This rail line was owned and operated by the Long Island Rail Road in Queens, New York City. Its route was as follows: leaving the Main Line at Whitepot Junction, then south via Ozone Park, straight across Jamaica Bay to Hammels in the Rockaways, ending with a turn west to a terminal at Rockaway Park.
It was first integrated into the city on March 21, 1877. The idea behind this rail line was to reduce travel time by one hour for passengers on their way to the Rockaways.
This new line would mean traveling for only 30 minutes as opposed to the traditional line, which was far more time-consuming, lasting a full hour and a half.
A short delay happened due to financial problems but the rail line finally opened for the first time on August 26, 1880. After the financial troubles, there came the bankruptcy and so the company was sold under foreclosure to Austin Corbin on July 30, 1887. This man was the owner of Long Island Rail Road (LIRR), who reorganized the whole business as the New York and Rockaway Beach Railway (NY&RB).
The rail lines were operating relatively well, at least to the degree they could afford, that is, until May 7, 1950, when the unexpected happened: a fire caught one of the trestles across Jamaica Bay, right in the middle of the Raunt and Broad Channel stations. Though this was not the first fire (there have been around 30 fires since 1942!), it was more than enough to put the Jamaica Bay trestle out of service.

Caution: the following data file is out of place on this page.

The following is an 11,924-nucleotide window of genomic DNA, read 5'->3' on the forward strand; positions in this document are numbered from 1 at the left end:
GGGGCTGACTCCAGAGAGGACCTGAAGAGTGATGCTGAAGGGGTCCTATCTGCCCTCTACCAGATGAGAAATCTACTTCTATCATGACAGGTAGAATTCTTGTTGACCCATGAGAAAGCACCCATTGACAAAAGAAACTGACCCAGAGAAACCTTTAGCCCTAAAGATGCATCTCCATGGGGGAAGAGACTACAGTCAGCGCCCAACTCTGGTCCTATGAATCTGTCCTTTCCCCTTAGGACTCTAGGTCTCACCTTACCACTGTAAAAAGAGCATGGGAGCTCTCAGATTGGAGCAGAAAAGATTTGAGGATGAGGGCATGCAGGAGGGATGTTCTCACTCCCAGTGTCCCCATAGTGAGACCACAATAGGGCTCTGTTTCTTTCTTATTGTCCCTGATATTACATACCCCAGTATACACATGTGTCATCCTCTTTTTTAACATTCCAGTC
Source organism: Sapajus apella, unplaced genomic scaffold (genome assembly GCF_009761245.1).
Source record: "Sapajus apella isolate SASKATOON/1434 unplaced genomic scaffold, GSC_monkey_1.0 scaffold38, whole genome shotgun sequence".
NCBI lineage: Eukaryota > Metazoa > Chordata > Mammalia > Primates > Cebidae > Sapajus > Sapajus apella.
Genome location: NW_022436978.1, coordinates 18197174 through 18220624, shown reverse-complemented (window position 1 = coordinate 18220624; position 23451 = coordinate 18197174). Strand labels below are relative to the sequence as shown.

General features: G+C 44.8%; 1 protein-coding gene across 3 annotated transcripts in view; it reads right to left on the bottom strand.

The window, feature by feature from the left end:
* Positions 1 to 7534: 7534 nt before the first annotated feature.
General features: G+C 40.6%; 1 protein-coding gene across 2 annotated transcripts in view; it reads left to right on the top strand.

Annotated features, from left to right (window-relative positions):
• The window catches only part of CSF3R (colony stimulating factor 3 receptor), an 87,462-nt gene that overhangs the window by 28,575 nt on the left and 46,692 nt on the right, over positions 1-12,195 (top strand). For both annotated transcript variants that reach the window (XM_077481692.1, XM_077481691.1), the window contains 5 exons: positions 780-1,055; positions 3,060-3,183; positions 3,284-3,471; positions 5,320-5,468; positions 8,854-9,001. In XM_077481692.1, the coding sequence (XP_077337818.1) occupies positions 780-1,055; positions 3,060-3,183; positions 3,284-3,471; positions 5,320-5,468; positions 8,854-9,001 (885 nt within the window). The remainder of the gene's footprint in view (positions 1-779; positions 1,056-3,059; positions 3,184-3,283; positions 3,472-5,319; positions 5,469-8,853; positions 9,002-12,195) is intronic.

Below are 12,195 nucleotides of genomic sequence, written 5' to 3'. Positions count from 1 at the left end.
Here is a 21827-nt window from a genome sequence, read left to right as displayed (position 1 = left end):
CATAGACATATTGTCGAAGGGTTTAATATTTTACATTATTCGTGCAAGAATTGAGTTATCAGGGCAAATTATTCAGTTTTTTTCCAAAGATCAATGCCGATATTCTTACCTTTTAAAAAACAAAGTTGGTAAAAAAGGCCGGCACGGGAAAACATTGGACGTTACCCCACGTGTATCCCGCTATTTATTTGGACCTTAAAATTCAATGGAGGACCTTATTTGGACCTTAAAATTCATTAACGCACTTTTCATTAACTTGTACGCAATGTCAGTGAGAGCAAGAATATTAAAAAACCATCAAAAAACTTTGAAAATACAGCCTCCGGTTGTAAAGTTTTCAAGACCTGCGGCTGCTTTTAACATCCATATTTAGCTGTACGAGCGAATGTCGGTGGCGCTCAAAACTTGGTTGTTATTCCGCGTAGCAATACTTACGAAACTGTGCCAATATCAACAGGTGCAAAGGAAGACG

It was not long before the Long Island Rail Road company went bankrupt. This is when they decided that repairing the Rockaway Beach Branch south of Ozone Park would be more of a huge expense than anything else and that selling or abandoning it even, was the most reasonable next step.
However, the New York City thought that this was a profitable opportunity and so it bought the line on June 11, 1952, for a total sum of 8,500,000 dollars. The New York City Transit Authority closed the line during the winter of 1955–1956, in order to rebuild it.
Once complete, the city began operating it under a new name, the IND Rockaway Line, on June 26, 1956, but the northern portion of the line was never repaired and reactivated due to potentially high costs of doing so.
Today, this part of the rail line is abandoned and has turned into a wild place for hikers, adrenalin seekers, homeless people and for the rest of the outdoor adventurers to use.